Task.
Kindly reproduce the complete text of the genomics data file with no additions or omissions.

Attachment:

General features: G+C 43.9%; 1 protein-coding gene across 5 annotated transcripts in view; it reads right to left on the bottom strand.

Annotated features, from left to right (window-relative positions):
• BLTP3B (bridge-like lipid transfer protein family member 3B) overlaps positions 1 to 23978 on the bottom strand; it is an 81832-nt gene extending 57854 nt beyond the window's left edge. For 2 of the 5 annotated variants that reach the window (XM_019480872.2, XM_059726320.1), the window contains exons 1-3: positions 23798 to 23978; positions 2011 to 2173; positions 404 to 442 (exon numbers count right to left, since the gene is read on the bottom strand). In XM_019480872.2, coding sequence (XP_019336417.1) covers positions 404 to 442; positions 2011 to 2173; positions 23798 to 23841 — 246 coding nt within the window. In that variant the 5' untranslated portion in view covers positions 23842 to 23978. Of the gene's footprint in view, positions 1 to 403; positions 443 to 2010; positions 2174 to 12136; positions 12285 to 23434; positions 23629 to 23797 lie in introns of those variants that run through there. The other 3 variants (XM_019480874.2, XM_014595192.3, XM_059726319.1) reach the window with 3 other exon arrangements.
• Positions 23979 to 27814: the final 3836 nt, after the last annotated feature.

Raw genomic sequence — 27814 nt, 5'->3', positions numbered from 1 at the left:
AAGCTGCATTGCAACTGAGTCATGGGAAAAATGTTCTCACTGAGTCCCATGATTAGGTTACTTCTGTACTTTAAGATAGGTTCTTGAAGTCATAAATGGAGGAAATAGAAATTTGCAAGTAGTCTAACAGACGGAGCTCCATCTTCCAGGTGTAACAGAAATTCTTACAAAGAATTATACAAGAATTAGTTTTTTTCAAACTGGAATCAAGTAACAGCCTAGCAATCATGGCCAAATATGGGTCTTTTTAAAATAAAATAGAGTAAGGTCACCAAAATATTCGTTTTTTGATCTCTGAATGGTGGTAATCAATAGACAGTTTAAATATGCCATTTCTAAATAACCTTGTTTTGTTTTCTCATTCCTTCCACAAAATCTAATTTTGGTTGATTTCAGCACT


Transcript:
General features: G+C 43.9%; 1 protein-coding gene across 5 annotated transcripts in view; it reads right to left on the bottom strand.

Annotated features, from left to right (window-relative positions):
• BLTP3B (bridge-like lipid transfer protein family member 3B) overlaps positions 1 to 23978 on the bottom strand; it is an 81832-nt gene extending 57854 nt beyond the window's left edge. For 2 of the 5 annotated variants that reach the window (XM_019480872.2, XM_059726320.1), the window contains exons 1-3: positions 23798 to 23978; positions 2011 to 2173; positions 404 to 442 (exon numbers count right to left, since the gene is read on the bottom strand). In XM_019480872.2, coding sequence (XP_019336417.1) covers positions 404 to 442; positions 2011 to 2173; positions 23798 to 23841 — 246 coding nt within the window. In that variant the 5' untranslated portion in view covers positions 23842 to 23978. Of the gene's footprint in view, positions 1 to 403; positions 443 to 2010; positions 2174 to 12136; positions 12285 to 23434; positions 23629 to 23797 lie in introns of those variants that run through there. The other 3 variants (XM_019480874.2, XM_014595192.3, XM_059726319.1) reach the window with 3 other exon arrangements.
• Positions 23979 to 27814: the final 3836 nt, after the last annotated feature.

Raw genomic sequence — 27814 nt, 5'->3', positions numbered from 1 at the left:
AAGCTGCATTGCAACTGAGTCATGGGAAAAATGTTCTCACTGAGTCCCATGATTAGGTTACTTCTGTACTTTAAGATAGGTTCTTGAAGTCATAAATGGAGGAAATAGAAATTTGCAAGTAGTCTAACAGACGGAGCTCCATCTTCCAGGTGTAACAGAAATTCTTACAAAGAATTATACAAGAATTAGTTTTTTTCAAACTGGAATCAAGTAACAGCCTAGCAATCATGGCCAAATATGGGTCTTTTTAAAATAAAATAGAGTAAGGTCACCAAAATATTCGTTTTTTGATCTCTGAATGGTGGTAATCAATAGACAGTTTAAATATGCCATTTCTAAATAACCTTGTTTTGTTTTCTCATTCCTTCCACAAAATCTAATTTTGGTTGATTTCAGCACT